Ford is injecting performance into the fading midsize segment with the 2017 Fusion Sport. With the revival of sports cars, and the rash of performance crossovers, the time is right to bring back the Fusion Sport for the first time since 2010.
Carving out a more distinct look than the refreshed Fusion, the Fusion Sport gets sharp LED headlights, a unique black mesh grille, standard 19-inch dark wheels, a rear spoiler and quad tip dual exhaust.
Ford is going for subtlety with the Sport. It's perfectly reserved for Sunday family drives or for PTA pickups, but once removed from watchful eyes it can open up a pleasing can of wow.
The turbocharged V-6 EcoBoost engine is lifted from the Ford Edge Sport and Ford F-150 pickup and dropped in here to make 325 horsepower and a boa*******l 380 pound-feet of torque (with 93 octane gas) driving all the wheels. Its heavy weight of just under 4,000 pounds and less direct feel keeps it from topping the Germans but that's not quite the point.
It's one of the most powerful and well-equipped midsize sedans under $40,000, making it competitive if not better than the Mazda6 Grand Touring or the Nissan Maxima SR. (The new Maxima is closer in size to the midsize Altima than the full-size sedans with which it is historically compared.)
It's a car that can do double duty as the daily driver or family hauler while providing enough performance to stop that jones for the impractical sports car. It's a compromise semi-enthusiasts will be happy to make, and still hit 60 mph in an estimated 5.3 seconds, according to Car and Driver.
Sport mode is accessed with a button on the gear knob in the center console, which is otherwise empty, compelling the driver to push it. Once pressed, the shift points are delayed to let the V-6 rev higher, more engine purr is piped into the cabin and the pedal is more responsive, providing plenty of boost with little lag thanks to the twin turbo. It adds zing to the daily commute, and is dangerously tempting on winding single-lane country roads.
All of this power taxes fuel economy, but that's why there's a hybrid.
The handling is tight thanks to what Ford says is the only car in the segment with an active damping system, borrowed from Lincoln. It mitigates body roll so you don't slide into the door or center console when aggressively hitting the on-ramp. It also dips in and out of corners more like a low-slung hatchback than a family sedan. And for highway cruising, the car is remarkably soft, smooth and quiet. It's a car I wanted to drive, and made the forced train commute feel less like an opportunity to catch up on work and more like being withheld from the privilege of driving.
The six-speed transmission is supplemented with diminutive paddle shifters, though neither impressed. I defaulted to automatic; it felt less forced.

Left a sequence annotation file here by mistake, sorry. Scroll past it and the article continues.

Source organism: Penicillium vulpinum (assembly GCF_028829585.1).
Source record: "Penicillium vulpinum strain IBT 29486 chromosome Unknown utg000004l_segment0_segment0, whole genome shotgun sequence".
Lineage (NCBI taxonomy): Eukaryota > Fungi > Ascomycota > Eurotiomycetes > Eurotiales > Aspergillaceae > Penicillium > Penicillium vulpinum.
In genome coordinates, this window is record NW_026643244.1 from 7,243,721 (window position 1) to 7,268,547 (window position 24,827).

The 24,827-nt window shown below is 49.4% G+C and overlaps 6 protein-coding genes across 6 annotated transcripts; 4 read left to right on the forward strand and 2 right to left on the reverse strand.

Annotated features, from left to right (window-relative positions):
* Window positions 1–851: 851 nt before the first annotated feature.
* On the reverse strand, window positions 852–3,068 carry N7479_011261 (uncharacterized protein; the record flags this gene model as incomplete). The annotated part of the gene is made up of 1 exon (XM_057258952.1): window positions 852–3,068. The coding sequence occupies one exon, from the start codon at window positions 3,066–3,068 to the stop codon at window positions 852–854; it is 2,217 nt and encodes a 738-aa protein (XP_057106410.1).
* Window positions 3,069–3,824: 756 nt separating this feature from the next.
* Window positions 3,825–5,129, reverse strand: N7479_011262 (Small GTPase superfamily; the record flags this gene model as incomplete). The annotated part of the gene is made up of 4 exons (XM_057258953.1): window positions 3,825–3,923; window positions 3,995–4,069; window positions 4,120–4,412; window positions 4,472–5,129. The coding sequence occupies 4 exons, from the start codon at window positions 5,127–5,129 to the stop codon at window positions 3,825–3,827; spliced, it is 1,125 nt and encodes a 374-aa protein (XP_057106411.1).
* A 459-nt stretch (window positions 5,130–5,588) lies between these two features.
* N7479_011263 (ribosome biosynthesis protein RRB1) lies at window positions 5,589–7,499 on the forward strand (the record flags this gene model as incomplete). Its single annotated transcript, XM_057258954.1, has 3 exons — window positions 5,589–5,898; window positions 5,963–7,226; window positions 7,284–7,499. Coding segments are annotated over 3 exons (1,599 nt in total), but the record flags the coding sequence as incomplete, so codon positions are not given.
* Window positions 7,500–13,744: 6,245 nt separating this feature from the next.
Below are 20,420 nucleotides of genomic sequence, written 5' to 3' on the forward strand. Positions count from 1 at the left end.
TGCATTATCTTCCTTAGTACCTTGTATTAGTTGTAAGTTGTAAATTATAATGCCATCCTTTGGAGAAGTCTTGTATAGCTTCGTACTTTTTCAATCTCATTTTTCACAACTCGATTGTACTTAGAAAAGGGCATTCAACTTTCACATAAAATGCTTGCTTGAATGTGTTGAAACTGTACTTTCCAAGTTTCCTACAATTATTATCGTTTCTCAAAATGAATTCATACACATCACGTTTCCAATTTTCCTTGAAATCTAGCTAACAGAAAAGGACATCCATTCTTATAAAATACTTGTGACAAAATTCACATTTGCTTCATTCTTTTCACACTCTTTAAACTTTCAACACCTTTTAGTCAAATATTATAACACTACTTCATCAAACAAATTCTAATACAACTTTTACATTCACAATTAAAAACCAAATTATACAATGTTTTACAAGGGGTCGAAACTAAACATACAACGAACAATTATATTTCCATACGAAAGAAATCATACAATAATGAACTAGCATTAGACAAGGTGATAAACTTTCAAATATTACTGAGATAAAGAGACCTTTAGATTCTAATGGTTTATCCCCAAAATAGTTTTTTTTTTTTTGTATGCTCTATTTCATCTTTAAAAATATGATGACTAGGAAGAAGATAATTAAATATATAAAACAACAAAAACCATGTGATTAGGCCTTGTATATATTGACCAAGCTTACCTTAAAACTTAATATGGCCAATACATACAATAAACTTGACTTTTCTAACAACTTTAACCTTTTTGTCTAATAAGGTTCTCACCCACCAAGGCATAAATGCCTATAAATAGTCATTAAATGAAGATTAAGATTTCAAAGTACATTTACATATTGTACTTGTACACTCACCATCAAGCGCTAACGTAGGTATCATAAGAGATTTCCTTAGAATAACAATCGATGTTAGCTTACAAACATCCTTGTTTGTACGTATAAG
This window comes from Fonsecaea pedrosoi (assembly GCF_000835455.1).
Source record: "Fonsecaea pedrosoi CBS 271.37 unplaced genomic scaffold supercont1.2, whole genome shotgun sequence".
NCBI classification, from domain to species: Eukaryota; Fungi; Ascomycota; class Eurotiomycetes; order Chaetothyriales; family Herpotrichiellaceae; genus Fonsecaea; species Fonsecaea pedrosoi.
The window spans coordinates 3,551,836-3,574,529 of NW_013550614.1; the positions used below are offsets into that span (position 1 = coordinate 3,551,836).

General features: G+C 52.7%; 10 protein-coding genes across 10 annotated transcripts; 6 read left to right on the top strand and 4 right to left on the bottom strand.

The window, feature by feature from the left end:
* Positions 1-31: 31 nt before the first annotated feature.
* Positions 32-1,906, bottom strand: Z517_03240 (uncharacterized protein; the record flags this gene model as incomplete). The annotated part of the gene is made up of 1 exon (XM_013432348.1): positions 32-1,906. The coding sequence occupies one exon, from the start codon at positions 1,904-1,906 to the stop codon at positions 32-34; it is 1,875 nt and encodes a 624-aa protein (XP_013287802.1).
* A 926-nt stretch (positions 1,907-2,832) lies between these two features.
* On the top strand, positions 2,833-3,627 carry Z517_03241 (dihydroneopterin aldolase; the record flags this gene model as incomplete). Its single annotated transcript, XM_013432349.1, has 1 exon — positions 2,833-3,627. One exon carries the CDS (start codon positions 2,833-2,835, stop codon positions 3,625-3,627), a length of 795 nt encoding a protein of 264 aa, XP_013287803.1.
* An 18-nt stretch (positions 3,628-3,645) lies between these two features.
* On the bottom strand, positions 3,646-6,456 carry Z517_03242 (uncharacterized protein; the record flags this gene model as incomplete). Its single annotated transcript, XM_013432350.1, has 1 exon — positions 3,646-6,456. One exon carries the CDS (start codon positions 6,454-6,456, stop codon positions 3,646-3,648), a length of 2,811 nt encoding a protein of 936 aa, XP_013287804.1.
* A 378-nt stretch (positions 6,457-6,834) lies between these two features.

The interior gets some tweaks, including a black headliner, and some carbon fiber dash accents that are easy to overlook. The black leather and chrome combination of the titanium trim might look better. The Miko gray suede seats were a curiosity; the kids loved the feel in the spacious back seats, and they were plenty comfortable up front. Without a flat-bottom sport steering wheel, or more heavily bolstered seats, it's easy to be lulled into a more comfort-oriented ride. That's not a bad thing for a midsize sedan, but may leave something to be desired if "sport" is the default instead of operative adjective.
Ford's suite of available technology options, including self-parking ($995), the excellent adaptive cruise, which adjusts the speed to maintain the gap of the lead car ($1,190), and the beep ding yellow red alerts of the Driver Assist package ($1,625), all make for a safer, easier driving experience once acclimated to all of their capabilities.
I was critical of Sync3 in the Ford Escape, largely due to the narrow shelf under the screen that makes a nuisance out of pressing icons, but the flat interface on the center stack in this iteration makes it easy to use. The redundant steering controls let you scroll through two information displays, one on either side of the speedometer in the gauge cluster. The one on the right is for phone and audio, accessed with a simple arrow sequence on the right side of the steering wheel; same goes on the left side of the wheel, but with a deeper dive into vehicle information more nuanced than just trip odometers. There's a small but cool display on torque delivery to the axles, for instance, that shows how the all-wheel drive is reading inputs from both road and driver. Ford is quietly evolving its tech packages to surpass Chevrolet in functionality and capability.
A hockey stick fits flat in the trunk, so take that, crossovers.
The niche might be narrow for a car like this, but the total package feels less like a compromise and more like a win.
At a glance
- Vehicle type: midsize sportish sedan
- Base price: $33,475
- As tested: $40,080 (excluding $875 delivery)
- MPG: 17 city, 26 highway
- Engine: 2.7-liter turbo V-6
- Transmission: 6-speed auto to AWD
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